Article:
Ideas for Small-Space Gardeners
Gardens don’t have to be big to be beautiful. You don’t need an acre or even a yard to experiment with colors, textures, fragrances and a variety of plants. A windowsill or tabletop is perfect for growing all sorts of tiny treasures. Best of all, small gardens can flourish indoors, safe from winter weather.
Grow an Accent Plant
If your space is really limited, focus on just one interesting plant in an attractive or unusual container. Miniature orchids and African violets are easy to grow and stay in bloom for long periods of time. Foliage plants are equally beautiful. Try a delicate fern or clump of moss in a kitchen, bath or other room with high humidity. If your growing conditions aren’t ideal, a nearly indestructible succulent garden might be your ticket; succulents come in many sculptural forms and pretty colors. Cacti are also undemanding. Choose from desert types with prickly spines or needles and forest types like the traditional Christmas cactus (Schlumbergera).
Start a Miniature Lawn
Grasses are fun to grow indoors in a bright window. Simply press the seeds lightly into some potting soil in a shallow bowl or tray, then mist them every other day or until they sprout. Once the blades are up, trim them as needed with scissors and water lightly. Your little lawn may last for weeks or months.
Try Herbs on a Windowsill
Pot up herbs in small containers for a kitchen windowsill, and you’ll keep a living spice rack at hand. Many herbs thrive in bright light and grow bushier as you cut and snip to add their fresh flavors to your favorite dishes.
Try sun-loving basil, bay, chives, parsley, rosemary, sage, cilantro, dill, tarragon, thyme and oregano in a southern or southwetsern ezposure; just be sure they don’t overheat on hot days and give them good air circulation. Aromatic mints, which are available in chocolate, orange, peppermint, spearmint and other delicious scents, are also good choices.
If your herbs aren’t happy with the amount of light they’re getting, they’ll become tall and floppy. Perk them up again by using plant grow lights.
You can pot up multiple herbs in a long container that fits on your windowsill or line them up in individual pots. For best results, use planters about 6 to 12 inches deep. Drill drainage holes, if needed, and use saucers or trays to catch drips.
Herbs don’t like soggy soil, so be wary of overwatering and use a fertilizer for edibles, following package directions.
Plant a Terrarium
Whether they’re enclosed or open at the top, terrariums are easy and fun to make, especially with kids. Use a fishbowl, vase, brandy snifter, clean jar or any other attractive glass container. Just don’t use a lid for plants that like to be on the dry side, such as cacti and succulents. Otherwise, ferns and many other plants will flourish in a terrarium’s humid environment.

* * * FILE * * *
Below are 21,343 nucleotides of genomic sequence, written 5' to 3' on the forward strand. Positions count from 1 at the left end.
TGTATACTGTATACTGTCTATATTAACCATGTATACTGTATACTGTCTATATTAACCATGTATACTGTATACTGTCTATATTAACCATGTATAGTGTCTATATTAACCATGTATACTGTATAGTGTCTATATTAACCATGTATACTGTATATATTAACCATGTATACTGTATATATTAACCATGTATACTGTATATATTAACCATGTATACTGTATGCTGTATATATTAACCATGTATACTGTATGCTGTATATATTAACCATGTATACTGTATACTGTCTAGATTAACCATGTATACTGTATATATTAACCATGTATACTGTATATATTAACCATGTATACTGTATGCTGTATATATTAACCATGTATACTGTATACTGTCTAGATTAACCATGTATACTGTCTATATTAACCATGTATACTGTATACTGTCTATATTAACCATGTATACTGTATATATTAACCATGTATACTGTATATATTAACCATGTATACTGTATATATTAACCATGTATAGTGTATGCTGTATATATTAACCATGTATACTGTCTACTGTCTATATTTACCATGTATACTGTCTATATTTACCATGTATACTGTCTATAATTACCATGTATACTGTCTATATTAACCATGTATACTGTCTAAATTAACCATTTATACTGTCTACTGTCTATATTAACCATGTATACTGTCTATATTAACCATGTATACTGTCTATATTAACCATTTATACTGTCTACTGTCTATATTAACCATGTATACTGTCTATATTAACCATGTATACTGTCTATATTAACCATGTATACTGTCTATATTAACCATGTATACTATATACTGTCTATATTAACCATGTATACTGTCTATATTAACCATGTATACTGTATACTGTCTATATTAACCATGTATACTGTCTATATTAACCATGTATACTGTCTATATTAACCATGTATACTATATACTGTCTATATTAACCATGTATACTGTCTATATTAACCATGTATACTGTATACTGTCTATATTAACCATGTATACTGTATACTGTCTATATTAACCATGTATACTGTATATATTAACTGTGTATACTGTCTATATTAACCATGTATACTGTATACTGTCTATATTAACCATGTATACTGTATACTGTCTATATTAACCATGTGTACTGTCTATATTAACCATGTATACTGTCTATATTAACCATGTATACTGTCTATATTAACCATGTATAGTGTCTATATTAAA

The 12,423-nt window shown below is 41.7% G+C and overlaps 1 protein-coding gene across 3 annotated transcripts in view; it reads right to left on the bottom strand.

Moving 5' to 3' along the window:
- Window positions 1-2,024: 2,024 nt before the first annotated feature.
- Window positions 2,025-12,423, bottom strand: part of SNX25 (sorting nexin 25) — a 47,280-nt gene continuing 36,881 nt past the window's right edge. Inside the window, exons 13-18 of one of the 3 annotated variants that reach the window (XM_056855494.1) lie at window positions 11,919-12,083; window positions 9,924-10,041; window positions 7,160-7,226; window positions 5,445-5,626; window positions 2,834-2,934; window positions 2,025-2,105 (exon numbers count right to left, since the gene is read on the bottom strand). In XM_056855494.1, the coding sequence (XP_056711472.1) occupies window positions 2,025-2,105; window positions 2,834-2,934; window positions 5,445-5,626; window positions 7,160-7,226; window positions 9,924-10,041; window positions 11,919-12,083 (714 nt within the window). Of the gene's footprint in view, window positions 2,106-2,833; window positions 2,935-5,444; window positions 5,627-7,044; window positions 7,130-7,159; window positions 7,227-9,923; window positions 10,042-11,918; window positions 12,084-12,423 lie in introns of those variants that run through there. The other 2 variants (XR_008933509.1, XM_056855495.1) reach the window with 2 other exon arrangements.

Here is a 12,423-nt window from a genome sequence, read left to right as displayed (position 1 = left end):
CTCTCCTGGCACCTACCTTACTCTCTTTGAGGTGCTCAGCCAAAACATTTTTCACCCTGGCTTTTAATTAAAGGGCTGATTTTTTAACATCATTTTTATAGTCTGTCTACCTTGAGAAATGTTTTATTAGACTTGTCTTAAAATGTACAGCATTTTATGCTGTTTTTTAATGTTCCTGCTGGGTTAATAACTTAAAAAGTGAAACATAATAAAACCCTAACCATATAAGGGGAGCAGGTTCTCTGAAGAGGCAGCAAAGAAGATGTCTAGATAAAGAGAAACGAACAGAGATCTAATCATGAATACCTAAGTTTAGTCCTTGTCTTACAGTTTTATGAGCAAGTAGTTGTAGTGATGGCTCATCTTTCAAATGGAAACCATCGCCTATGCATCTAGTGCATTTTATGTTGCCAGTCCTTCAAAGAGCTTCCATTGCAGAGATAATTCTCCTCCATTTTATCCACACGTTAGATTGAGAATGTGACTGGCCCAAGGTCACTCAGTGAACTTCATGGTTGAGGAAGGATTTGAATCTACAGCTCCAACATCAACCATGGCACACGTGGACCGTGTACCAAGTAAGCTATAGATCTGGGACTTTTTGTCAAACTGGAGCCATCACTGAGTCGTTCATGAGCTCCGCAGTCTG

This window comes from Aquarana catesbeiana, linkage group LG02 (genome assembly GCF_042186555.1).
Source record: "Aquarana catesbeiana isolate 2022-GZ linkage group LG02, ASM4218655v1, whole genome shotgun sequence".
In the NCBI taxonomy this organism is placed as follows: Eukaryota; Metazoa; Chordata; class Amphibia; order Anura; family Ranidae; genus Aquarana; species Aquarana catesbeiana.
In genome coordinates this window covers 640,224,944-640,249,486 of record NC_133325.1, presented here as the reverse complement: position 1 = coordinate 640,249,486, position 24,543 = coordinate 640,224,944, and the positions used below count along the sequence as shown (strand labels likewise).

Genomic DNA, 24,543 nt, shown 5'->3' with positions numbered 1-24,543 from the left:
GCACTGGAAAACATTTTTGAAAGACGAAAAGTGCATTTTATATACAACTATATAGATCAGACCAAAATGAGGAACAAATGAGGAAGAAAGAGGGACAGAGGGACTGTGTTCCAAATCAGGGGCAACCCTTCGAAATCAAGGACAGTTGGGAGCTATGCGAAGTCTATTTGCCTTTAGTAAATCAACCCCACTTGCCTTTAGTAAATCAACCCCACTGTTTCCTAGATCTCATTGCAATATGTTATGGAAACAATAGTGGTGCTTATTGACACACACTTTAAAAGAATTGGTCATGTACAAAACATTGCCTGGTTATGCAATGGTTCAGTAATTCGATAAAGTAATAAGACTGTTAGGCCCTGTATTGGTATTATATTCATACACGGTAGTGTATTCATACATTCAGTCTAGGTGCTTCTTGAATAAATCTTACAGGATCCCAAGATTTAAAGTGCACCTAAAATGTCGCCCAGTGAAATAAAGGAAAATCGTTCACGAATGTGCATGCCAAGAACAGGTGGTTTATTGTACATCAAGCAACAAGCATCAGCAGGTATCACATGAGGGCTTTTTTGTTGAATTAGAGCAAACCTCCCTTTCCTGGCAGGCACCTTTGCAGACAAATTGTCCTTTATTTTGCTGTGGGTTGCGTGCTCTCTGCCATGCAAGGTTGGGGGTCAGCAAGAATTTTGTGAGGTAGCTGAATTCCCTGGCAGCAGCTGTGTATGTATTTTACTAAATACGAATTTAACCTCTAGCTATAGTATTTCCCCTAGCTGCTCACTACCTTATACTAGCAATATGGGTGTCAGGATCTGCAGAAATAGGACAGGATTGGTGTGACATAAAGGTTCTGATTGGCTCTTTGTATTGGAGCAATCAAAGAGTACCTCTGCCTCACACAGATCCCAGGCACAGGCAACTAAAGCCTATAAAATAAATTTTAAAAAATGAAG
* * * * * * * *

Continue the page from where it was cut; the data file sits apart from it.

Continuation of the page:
As with herbs, give your terrarium a spot with bright light, and avoid letting the sun cook the plants through the glass.
For best results, use plants that stay small and/or grow slowly, so you don’t have to re-plant or prune too often.
Start by adding a layer of pebbles to the bottom of your container for drainage. Add some potting soil and use your fingers, a long-handled spoon or other tool to dig holes for the plants. Use plants that are similar in their requirements for light and water.
If you’re not sure what to plant, start with a tall plant for vertical interest; a plant that can serve as a focal point, like one with colorful foliage or flowers; and a low-growing plant to tuck under the others.
Top off the soil with more pebbles or moss, if you like. You can be creative by adding small figurines—tiny dinosaurs, for example, look great in jungle-like terrariums.
Grow Air Plants
For a small, indoor garden that’s nearly carefree, try Tillandsias, also known as air plants. These exotic-looking members of the bromeliad family draw water from the air, so they don’t need soil or pots. They’ll grow on boards, stones, cork, driftwood or tile or even in a seashell. You can also hang them in specially made glass globes (pictured).
Give Tillandsias bright, indirect light and mist them 2 to 3 times a week, or more often if your home is dry. If they’re not wired, glued or otherwise mounted to something, dunk them in the sink for 2 to 3 hours every couple of weeks. Tillandsias in globes probably won’t need watering as often, because the globes help retain humidity. Feed your plants by misting diluted plant fertilizer over the leaves, and make sure they have good air circulation.